You know the story that the gospel writers tell about the rich young man who came to Jesus and asked, “What must I do to inherit eternal life? What must I do to be a good person?” Do you remember what Jesus said? He started rattling off the second table of the law. And the man said, “I’ve done all of these things.” “Don’t murder. Honor your parents. Don’t steal.” The guy is just going through and checking off all the boxes. “That’s right. That was possible. That was possible. I did it! Okay, Jesus!”
As you have probably heard before, when you read that account carefully, you’ll notice that Jesus left out one commandment from the second table: the tenth commandment. But then he comes around and says, “Okay, I want you to go and sell all that you have, give the money to the poor, and follow me.” Jesus is pretty smart. He comes around the back side to this rich man: “Okay, you did that. Good, good.” He doesn’t just say, “Remember the tenth commandment? You shall not covet!” He says, “Okay, let me give you an application. Would you be willing to give this up?”
We can read through the Bible and understand that that isn’t the exact call upon all of our lives. The Bible talks about giving a tithe, Zacchaeus gave away half, and that rich man had to give away everything. So I’m not telling all of us to go and divest ourselves of everything this very moment. What Jesus is asking is: “Are you willing to let go—to let that slip through your fingers, to write a check, to put your money ahead—and store up treasures in heaven? All of this stuff is going to leak, rust, and be eaten by moths. It’ll be destroyed. You want something beautiful that will last, right? You want something that’s going to be a good investment? That’s great. I will make you the best investor ever. It yields an amazing return, and it’s never let anyone down: store up your treasures in heaven.” But the rich young man loved his stuff more than he loved God. Are you willing to give up what you have?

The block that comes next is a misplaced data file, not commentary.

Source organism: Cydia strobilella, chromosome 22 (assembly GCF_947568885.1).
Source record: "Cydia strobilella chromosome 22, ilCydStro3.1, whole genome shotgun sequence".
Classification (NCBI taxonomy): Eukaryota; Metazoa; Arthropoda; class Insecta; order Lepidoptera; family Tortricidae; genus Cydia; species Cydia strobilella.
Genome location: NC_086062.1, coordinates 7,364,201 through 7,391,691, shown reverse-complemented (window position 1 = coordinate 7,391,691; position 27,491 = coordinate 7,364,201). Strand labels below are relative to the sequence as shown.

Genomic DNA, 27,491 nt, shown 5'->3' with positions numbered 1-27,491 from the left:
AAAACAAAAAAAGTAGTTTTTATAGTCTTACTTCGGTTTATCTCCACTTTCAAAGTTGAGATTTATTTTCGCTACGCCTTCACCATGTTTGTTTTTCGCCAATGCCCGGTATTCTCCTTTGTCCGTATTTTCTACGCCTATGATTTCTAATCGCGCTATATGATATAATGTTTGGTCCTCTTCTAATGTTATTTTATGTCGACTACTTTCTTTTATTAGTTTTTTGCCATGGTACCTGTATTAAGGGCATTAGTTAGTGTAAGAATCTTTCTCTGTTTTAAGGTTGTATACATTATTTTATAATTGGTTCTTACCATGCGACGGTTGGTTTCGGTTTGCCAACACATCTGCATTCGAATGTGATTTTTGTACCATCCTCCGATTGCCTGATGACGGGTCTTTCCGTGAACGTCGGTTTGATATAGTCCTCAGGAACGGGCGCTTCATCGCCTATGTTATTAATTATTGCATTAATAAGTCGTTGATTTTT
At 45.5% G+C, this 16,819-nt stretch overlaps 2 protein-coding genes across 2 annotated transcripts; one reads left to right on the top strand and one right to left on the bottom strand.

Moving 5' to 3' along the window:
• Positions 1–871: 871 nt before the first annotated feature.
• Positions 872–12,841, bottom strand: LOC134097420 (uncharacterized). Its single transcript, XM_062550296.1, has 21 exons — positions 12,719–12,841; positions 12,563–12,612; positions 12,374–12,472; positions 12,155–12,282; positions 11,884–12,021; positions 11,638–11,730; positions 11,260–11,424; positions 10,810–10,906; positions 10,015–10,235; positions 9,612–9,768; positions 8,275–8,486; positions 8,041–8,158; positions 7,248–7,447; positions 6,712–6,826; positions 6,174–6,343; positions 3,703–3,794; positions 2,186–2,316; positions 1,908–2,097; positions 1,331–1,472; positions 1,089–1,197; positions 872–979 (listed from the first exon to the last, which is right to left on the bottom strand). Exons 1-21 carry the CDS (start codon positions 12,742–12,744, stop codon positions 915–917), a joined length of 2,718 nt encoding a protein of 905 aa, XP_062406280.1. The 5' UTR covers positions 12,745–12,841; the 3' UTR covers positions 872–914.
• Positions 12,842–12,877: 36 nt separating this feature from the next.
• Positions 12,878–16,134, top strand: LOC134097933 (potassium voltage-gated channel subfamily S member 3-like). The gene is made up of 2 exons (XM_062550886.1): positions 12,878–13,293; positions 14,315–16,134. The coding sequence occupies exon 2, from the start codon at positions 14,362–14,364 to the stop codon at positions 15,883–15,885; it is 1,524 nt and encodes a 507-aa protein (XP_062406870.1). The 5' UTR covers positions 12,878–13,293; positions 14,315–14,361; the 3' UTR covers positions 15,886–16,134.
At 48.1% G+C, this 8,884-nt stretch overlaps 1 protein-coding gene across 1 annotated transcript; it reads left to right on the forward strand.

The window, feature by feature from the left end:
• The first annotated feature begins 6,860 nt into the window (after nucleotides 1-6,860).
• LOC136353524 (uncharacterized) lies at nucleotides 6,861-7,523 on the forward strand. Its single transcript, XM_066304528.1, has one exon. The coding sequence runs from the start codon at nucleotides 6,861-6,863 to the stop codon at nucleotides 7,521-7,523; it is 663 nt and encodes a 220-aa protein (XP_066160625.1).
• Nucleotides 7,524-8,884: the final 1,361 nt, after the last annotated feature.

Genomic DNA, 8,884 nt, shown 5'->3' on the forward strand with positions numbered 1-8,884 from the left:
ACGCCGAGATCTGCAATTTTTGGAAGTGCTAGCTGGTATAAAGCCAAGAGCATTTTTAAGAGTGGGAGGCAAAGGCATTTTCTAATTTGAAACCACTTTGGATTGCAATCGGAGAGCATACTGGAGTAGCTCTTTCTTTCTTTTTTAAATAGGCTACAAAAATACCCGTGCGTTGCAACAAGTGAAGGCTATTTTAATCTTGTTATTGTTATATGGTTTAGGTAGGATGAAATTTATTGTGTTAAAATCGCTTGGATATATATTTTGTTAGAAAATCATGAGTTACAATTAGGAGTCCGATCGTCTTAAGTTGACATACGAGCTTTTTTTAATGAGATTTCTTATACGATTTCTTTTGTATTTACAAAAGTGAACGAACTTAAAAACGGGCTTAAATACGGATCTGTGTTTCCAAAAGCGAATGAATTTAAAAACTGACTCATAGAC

Fourth, you might be coveting if you’re frequently discontented with your house, your spouse, the quality or quantity of your possessions, and the general state of your life.
Let me add that important caveat from Jeremiah Burroughs: God’s not saying that you cannot offer a complaint, a moan, or a lament. The Bible is full of those. Many of you have hard circumstances that you’re enduring, and the Bible gives us voice to express those cries of pain. This is something a little different. Do you always want the next thing or the last thing? Is it always, “Ugh, it was so much better then,” or is it always, “It will be so much better then”?